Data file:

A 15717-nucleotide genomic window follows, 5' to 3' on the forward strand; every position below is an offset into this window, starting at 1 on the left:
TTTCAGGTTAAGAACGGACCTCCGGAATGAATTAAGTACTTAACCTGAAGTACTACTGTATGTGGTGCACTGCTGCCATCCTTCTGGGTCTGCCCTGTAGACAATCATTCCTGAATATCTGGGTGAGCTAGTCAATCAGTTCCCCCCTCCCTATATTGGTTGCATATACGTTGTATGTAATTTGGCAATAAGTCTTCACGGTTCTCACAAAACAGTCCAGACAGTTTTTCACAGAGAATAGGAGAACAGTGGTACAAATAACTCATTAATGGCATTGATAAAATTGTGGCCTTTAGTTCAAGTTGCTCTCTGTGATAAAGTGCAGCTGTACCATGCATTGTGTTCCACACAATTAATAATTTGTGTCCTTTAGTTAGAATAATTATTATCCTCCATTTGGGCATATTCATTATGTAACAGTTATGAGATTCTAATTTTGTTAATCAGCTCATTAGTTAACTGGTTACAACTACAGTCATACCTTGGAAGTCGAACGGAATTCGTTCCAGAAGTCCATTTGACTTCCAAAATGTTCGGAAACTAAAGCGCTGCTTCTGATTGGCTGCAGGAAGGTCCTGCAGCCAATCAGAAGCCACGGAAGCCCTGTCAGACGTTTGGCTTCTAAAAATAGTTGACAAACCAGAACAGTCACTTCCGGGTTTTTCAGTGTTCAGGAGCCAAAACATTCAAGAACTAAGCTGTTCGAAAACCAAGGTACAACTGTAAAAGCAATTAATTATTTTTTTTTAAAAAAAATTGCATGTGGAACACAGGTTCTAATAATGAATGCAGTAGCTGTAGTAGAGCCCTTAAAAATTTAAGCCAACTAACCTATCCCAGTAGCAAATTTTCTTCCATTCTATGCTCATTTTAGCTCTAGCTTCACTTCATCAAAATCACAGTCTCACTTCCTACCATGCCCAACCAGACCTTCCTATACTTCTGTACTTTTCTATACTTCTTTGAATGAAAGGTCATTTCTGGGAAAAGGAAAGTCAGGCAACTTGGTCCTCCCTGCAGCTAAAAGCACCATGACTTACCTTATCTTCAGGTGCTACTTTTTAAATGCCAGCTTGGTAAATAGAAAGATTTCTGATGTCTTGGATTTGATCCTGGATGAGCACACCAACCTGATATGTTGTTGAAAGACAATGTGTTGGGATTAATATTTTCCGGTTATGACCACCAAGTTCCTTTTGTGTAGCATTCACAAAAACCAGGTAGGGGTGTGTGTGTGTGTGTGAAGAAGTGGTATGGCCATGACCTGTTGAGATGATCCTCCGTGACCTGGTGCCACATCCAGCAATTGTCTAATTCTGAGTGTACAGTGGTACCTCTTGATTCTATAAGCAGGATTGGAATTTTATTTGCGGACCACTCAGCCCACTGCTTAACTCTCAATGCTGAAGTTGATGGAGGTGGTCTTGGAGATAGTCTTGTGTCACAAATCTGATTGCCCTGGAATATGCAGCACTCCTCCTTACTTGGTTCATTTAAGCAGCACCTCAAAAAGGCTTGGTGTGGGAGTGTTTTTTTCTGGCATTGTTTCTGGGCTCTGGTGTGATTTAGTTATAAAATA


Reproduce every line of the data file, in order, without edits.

A 15717-nucleotide genomic window follows, 5' to 3' on the forward strand; every position below is an offset into this window, starting at 1 on the left:
TTTCAGGTTAAGAACGGACCTCCGGAATGAATTAAGTACTTAACCTGAAGTACTACTGTATGTGGTGCACTGCTGCCATCCTTCTGGGTCTGCCCTGTAGACAATCATTCCTGAATATCTGGGTGAGCTAGTCAATCAGTTCCCCCCTCCCTATATTGGTTGCATATACGTTGTATGTAATTTGGCAATAAGTCTTCACGGTTCTCACAAAACAGTCCAGACAGTTTTTCACAGAGAATAGGAGAACAGTGGTACAAATAACTCATTAATGGCATTGATAAAATTGTGGCCTTTAGTTCAAGTTGCTCTCTGTGATAAAGTGCAGCTGTACCATGCATTGTGTTCCACACAATTAATAATTTGTGTCCTTTAGTTAGAATAATTATTATCCTCCATTTGGGCATATTCATTATGTAACAGTTATGAGATTCTAATTTTGTTAATCAGCTCATTAGTTAACTGGTTACAACTACAGTCATACCTTGGAAGTCGAACGGAATTCGTTCCAGAAGTCCATTTGACTTCCAAAATGTTCGGAAACTAAAGCGCTGCTTCTGATTGGCTGCAGGAAGGTCCTGCAGCCAATCAGAAGCCACGGAAGCCCTGTCAGACGTTTGGCTTCTAAAAATAGTTGACAAACCAGAACAGTCACTTCCGGGTTTTTCAGTGTTCAGGAGCCAAAACATTCAAGAACTAAGCTGTTCGAAAACCAAGGTACAACTGTAAAAGCAATTAATTATTTTTTTTTAAAAAAAATTGCATGTGGAACACAGGTTCTAATAATGAATGCAGTAGCTGTAGTAGAGCCCTTAAAAATTTAAGCCAACTAACCTATCCCAGTAGCAAATTTTCTTCCATTCTATGCTCATTTTAGCTCTAGCTTCACTTCATCAAAATCACAGTCTCACTTCCTACCATGCCCAACCAGACCTTCCTATACTTCTGTACTTTTCTATACTTCTTTGAATGAAAGGTCATTTCTGGGAAAAGGAAAGTCAGGCAACTTGGTCCTCCCTGCAGCTAAAAGCACCATGACTTACCTTATCTTCAGGTGCTACTTTTTAAATGCCAGCTTGGTAAATAGAAAGATTTCTGATGTCTTGGATTTGATCCTGGATGAGCACACCAACCTGATATGTTGTTGAAAGACAATGTGTTGGGATTAATATTTTCCGGTTATGACCACCAAGTTCCTTTTGTGTAGCATTCACAAAAACCAGGTAGGGGTGTGTGTGTGTGTGTGAAGAAGTGGTATGGCCATGACCTGTTGAGATGATCCTCCGTGACCTGGTGCCACATCCAGCAATTGTCTAATTCTGAGTGTACAGTGGTACCTCTTGATTCTATAAGCAGGATTGGAATTTTATTTGCGGACCACTCAGCCCACTGCTTAACTCTCAATGCTGAAGTTGATGGAGGTGGTCTTGGAGATAGTCTTGTGTCACAAATCTGATTGCCCTGGAATATGCAGCACTCCTCCTTACTTGGTTCATTTAAGCAGCACCTCAAAAAGGCTTGGTGTGGGAGTGTTTTTTTCTGGCATTGTTTCTGGGCTCTGGTGTGATTTAGTTATAAAATA